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research-article

INFLUENCE OF SCALING PARAMETERS AND GAS PROPERTIES ON OVERALL EFFECTIVENESS ON A LEADING EDGE SHOWERHEAD

[+] Author and Article Information
Connor Wiese

Air Force Research Laboratory, Wright-Patterson Air Force Base, Ohio 45433
connor.wiese.1@us.af.mil

Carol Bryant

Air Force Research Laboratory, Wright-Patterson Air Force Base, Ohio 45433
southardcarol@gmail.com

James L. Rutledge

Air Force Institute of Technology, Wright-Patterson Air Force Base, Ohio 45433
james.rutledge@us.af.mil

Marc D. Polanka

Air Force Institute of Technology, Wright-Patterson Air Force Base, Ohio 45433
marc.polanka@afit.edu

1Corresponding author.

ASME doi:10.1115/1.4041292 History: Received August 15, 2018; Revised August 22, 2018

Abstract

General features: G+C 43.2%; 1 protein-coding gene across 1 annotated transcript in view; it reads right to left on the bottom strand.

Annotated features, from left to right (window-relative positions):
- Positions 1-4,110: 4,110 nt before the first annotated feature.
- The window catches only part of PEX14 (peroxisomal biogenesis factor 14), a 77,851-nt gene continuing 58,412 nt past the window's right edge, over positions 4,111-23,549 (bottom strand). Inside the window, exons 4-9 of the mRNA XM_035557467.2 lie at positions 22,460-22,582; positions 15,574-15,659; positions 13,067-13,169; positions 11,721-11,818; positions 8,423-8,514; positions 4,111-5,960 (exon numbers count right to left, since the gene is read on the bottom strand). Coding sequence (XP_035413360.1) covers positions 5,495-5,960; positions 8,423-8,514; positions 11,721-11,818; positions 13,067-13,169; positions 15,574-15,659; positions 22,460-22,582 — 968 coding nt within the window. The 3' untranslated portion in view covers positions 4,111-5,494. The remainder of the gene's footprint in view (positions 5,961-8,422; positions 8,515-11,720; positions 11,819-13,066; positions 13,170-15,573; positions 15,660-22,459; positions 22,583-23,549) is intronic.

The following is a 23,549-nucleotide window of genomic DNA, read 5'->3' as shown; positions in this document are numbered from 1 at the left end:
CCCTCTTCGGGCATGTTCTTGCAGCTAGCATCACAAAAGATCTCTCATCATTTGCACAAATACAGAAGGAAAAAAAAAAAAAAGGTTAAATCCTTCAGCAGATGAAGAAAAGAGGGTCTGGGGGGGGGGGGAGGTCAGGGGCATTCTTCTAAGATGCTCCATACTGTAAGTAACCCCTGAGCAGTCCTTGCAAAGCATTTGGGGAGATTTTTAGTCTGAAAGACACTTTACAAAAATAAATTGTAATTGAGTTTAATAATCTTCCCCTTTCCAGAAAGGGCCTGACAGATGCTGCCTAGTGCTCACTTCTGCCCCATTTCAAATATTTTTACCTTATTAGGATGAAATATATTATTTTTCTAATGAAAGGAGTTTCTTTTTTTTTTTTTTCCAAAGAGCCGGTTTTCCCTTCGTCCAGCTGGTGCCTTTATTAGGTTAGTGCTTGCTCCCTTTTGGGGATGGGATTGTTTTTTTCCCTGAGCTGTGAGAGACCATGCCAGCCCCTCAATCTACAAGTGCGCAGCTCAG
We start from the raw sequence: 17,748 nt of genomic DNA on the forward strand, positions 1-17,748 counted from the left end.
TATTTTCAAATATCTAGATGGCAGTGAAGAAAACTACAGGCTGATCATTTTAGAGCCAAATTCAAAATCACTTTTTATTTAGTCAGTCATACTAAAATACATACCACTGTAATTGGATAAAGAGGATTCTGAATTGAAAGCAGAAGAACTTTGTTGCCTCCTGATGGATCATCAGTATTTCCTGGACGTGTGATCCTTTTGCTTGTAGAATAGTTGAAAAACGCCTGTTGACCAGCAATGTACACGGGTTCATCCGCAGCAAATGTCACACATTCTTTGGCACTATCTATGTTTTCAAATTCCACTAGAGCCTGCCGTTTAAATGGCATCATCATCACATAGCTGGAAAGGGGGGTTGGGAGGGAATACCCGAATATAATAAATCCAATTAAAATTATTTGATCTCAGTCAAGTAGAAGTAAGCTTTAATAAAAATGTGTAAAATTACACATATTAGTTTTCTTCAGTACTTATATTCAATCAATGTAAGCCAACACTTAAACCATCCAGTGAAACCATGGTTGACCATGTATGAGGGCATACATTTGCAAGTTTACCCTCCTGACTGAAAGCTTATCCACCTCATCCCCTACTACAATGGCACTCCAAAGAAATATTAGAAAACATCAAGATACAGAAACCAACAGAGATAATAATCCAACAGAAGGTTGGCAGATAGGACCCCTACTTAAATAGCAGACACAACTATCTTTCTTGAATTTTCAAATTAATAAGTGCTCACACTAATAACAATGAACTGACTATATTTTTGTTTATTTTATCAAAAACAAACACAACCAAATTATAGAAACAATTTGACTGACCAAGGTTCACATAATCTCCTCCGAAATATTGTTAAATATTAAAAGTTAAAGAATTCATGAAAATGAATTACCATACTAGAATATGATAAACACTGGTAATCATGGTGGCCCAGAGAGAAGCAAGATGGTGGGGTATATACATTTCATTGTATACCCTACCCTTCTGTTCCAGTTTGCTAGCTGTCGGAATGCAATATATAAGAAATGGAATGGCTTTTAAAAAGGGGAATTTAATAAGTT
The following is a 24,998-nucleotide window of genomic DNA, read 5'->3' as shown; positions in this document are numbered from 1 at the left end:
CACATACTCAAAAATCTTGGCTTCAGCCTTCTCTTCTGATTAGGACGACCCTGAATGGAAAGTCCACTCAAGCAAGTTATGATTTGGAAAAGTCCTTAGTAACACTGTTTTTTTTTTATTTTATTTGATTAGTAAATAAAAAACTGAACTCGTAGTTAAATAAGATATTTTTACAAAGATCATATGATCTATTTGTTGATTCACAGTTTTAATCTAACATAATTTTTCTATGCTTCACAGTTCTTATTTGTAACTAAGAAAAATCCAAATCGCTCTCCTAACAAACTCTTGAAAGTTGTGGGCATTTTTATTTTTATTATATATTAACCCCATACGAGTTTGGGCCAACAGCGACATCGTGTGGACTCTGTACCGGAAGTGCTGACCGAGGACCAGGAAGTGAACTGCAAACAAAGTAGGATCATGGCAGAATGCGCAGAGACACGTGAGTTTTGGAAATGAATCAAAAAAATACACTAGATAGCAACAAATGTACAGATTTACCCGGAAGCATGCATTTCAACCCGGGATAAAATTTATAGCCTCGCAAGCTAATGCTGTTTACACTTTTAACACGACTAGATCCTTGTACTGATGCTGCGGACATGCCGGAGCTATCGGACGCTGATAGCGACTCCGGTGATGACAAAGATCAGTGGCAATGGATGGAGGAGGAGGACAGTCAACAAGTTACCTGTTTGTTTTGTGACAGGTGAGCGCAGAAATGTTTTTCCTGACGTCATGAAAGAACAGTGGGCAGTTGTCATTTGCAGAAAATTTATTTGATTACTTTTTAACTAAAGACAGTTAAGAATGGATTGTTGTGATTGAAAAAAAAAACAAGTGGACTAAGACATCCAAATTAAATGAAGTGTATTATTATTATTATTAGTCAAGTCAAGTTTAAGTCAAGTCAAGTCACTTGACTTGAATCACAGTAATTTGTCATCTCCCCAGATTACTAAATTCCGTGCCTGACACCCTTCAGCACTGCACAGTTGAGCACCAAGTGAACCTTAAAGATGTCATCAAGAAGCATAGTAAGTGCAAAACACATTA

Testing new turbine cooling schemes at engine conditions becomes cost prohibitive as gas-path temperatures increase. As a result, turbine components are simulated in a laboratory with a large-scale model that is sized and constructed out of a selected material so that the Biot number is matched between the laboratory and engine conditions. Furthermore, the experimental temperatures are lower, so the surface temperature that the metal component would experience is scaled via the overall cooling effectiveness, phi. Properly measuring phi requires that the relevant flow physics must be matched, thus the Reynolds numbers ismatched—both those of the freestream and the coolant, as well as the other scaling parameters, such as the mass flux, momentum flux, and velocity ratios. However, if the coolant-to-freestream density ratio does not match that of the engine condition, the mass flux, momentum flux, coolant and freestream Reynolds numbers, and coolant-to-freestream velocity ratios cannot be matched simultaneously to the engine condition. Furthermore, the coolant thermal transfer properties are unaccounted for in these parameters, despite their large influence on the resultant overall effectiveness. While much research has focused on the effects of the coolant-to-freestream density ratio, this study examines the influence of other thermodynamic properties, in particular the specific heat, which differ substantially between experimental and engine conditions. This study demonstrates the influence of various coolant properties on the overall effectiveness distribution on a leading edge by selectively matching M, I, and ACR with air, argon, and carbon dioxide coolants.

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